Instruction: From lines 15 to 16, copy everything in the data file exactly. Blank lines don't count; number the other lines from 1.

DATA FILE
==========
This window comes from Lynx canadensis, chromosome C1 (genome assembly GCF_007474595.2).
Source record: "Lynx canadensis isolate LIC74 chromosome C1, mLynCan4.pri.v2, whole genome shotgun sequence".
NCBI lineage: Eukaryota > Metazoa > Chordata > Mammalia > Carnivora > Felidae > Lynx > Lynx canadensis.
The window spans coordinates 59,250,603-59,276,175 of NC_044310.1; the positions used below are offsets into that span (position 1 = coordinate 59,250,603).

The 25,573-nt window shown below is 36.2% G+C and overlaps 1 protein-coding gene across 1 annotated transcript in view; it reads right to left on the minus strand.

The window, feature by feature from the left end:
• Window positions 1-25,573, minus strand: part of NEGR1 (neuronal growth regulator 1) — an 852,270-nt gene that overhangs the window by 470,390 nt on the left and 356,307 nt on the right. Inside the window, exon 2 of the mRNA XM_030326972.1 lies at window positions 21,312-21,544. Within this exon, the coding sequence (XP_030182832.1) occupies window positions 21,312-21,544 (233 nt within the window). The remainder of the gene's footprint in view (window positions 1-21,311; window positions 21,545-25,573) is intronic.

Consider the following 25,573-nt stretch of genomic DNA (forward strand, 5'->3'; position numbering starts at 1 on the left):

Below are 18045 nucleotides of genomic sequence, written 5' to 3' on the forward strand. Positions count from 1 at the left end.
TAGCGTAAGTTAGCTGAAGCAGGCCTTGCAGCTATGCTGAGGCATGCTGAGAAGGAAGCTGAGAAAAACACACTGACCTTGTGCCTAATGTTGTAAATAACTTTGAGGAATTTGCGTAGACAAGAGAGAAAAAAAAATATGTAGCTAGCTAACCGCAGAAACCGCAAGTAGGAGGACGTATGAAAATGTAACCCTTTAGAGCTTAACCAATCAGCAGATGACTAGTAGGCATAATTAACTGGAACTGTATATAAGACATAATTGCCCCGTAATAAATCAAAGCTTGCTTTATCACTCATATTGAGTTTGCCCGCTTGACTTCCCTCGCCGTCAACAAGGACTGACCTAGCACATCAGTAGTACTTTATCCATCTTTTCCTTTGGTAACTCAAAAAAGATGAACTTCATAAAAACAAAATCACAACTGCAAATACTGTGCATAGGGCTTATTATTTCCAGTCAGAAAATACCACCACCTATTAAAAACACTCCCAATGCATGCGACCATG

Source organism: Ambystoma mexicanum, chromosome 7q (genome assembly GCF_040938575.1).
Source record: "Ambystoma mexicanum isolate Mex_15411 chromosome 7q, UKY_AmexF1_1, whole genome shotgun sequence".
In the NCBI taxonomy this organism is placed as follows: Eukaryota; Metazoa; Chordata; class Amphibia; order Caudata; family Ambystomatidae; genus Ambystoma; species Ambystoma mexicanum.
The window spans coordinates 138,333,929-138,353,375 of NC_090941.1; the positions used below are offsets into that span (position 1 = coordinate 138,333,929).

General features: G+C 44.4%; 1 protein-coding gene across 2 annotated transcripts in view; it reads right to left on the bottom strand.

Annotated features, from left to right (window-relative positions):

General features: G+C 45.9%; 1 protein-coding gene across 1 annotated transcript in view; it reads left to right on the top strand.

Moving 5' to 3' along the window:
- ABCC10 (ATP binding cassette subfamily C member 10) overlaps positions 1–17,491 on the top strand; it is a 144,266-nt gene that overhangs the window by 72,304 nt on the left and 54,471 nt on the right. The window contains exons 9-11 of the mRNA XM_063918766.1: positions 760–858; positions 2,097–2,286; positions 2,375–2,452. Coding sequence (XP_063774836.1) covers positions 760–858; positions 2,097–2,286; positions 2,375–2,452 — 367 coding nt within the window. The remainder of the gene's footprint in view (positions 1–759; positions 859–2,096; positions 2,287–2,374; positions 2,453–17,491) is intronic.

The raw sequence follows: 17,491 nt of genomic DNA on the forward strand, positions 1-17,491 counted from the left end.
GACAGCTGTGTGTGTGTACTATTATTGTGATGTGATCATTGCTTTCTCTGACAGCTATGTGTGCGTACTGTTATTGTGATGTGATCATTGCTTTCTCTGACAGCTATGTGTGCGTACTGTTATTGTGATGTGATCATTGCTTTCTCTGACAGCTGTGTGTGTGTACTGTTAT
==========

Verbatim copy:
General features: G+C 44.4%; 1 protein-coding gene across 2 annotated transcripts in view; it reads right to left on the bottom strand.

Annotated features, from left to right (window-relative positions):